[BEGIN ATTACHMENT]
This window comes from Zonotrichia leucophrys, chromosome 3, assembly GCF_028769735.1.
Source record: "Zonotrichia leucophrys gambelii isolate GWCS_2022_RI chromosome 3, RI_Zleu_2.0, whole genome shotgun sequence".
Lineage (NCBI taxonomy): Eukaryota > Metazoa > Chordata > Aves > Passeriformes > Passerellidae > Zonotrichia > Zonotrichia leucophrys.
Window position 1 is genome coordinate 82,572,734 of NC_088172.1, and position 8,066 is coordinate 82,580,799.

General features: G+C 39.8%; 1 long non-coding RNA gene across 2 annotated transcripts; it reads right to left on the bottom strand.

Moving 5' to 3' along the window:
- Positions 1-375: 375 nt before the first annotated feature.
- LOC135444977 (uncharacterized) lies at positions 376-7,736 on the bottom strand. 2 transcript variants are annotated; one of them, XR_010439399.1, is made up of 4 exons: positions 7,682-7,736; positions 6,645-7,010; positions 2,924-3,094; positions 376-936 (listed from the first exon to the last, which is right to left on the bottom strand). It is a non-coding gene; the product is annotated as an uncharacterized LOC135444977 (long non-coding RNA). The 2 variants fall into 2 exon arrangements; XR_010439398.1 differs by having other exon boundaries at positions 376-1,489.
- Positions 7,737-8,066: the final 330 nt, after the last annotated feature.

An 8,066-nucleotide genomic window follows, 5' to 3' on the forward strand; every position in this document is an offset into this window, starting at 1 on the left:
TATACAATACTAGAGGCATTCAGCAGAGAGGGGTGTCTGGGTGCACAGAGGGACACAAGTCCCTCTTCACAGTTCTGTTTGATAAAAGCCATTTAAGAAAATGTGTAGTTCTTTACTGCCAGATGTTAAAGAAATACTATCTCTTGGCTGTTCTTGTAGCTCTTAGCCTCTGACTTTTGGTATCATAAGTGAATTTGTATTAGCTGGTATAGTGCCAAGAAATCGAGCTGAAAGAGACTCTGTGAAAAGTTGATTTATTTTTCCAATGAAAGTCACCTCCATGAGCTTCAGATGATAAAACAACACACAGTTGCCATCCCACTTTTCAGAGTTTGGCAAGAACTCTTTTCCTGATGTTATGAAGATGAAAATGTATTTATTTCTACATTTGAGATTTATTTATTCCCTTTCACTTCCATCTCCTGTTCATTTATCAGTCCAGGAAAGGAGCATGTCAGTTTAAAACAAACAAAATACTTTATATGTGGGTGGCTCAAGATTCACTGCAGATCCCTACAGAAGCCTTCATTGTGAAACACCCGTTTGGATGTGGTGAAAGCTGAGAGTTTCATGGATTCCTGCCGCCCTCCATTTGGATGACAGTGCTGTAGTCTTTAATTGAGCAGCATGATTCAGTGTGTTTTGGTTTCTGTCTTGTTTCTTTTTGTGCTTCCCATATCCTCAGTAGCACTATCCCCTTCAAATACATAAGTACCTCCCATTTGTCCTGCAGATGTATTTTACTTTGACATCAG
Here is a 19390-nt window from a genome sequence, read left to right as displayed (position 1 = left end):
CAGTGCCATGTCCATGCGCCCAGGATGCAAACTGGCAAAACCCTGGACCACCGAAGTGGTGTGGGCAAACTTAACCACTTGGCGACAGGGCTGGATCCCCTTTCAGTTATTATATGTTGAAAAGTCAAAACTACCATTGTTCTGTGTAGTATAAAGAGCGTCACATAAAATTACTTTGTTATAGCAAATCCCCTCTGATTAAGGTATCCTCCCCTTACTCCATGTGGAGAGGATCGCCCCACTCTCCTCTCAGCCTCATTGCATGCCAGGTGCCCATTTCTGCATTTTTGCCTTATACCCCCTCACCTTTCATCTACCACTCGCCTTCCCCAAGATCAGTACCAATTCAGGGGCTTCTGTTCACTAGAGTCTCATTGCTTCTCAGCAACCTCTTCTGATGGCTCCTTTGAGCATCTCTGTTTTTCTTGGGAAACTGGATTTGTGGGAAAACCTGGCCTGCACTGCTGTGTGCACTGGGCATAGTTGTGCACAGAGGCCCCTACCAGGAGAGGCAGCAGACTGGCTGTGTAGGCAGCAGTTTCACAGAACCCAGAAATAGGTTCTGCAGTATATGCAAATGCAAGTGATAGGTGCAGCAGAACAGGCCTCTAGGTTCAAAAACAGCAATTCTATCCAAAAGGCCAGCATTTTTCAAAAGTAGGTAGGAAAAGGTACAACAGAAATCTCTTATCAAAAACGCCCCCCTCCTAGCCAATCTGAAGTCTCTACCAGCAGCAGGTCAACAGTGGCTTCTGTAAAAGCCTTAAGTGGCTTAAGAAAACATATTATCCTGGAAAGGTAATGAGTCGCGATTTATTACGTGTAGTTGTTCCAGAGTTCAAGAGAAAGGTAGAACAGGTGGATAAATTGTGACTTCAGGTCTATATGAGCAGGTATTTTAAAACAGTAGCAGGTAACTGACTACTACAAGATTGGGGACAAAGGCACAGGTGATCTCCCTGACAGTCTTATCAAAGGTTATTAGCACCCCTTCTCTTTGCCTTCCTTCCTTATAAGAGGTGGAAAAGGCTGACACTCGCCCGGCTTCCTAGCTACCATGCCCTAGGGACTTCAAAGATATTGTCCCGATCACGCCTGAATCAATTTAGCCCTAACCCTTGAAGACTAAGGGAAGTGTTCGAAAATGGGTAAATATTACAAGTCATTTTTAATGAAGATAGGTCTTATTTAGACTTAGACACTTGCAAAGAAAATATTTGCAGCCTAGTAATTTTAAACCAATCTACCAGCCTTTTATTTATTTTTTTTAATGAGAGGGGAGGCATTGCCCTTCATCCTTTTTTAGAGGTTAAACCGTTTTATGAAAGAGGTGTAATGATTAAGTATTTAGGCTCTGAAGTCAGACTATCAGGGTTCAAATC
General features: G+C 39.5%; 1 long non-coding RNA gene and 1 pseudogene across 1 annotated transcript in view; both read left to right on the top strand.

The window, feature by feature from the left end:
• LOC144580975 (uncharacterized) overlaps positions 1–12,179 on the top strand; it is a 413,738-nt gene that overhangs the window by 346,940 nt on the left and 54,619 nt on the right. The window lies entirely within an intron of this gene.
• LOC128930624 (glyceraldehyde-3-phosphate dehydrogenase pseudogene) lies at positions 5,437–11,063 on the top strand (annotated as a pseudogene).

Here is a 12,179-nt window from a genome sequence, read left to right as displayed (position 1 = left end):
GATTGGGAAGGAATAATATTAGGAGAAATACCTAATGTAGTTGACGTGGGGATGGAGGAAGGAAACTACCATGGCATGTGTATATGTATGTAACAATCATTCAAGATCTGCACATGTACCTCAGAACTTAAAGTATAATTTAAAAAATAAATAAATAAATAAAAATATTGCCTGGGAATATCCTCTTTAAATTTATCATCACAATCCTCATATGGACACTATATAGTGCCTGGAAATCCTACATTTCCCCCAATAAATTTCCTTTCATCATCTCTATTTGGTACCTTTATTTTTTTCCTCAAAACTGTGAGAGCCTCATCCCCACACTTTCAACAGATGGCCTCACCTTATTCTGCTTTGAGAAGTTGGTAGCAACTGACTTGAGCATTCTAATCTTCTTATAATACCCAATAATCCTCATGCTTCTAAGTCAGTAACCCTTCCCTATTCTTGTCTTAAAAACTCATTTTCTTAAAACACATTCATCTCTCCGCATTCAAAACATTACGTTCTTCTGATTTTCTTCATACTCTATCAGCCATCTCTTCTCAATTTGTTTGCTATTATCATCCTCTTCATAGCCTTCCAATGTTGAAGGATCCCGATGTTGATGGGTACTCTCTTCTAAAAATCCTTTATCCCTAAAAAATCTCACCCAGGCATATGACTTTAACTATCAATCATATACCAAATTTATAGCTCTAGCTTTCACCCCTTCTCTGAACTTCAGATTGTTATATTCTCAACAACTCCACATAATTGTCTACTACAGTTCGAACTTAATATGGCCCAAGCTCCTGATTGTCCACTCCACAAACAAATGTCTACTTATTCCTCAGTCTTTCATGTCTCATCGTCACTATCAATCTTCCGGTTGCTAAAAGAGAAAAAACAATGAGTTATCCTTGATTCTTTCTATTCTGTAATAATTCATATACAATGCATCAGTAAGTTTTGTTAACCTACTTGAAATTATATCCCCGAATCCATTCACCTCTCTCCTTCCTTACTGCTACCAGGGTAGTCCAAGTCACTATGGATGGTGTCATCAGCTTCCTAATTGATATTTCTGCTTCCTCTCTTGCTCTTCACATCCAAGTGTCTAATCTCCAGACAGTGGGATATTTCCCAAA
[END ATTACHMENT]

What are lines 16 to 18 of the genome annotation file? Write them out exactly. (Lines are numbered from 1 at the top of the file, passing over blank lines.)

• LOC144580975 (uncharacterized) overlaps positions 1–12,179 on the top strand; it is a 413,738-nt gene that overhangs the window by 346,940 nt on the left and 54,619 nt on the right. The window lies entirely within an intron of this gene.
• LOC128930624 (glyceraldehyde-3-phosphate dehydrogenase pseudogene) lies at positions 5,437–11,063 on the top strand (annotated as a pseudogene).

Here is a 12,179-nt window from a genome sequence, read left to right as displayed (position 1 = left end):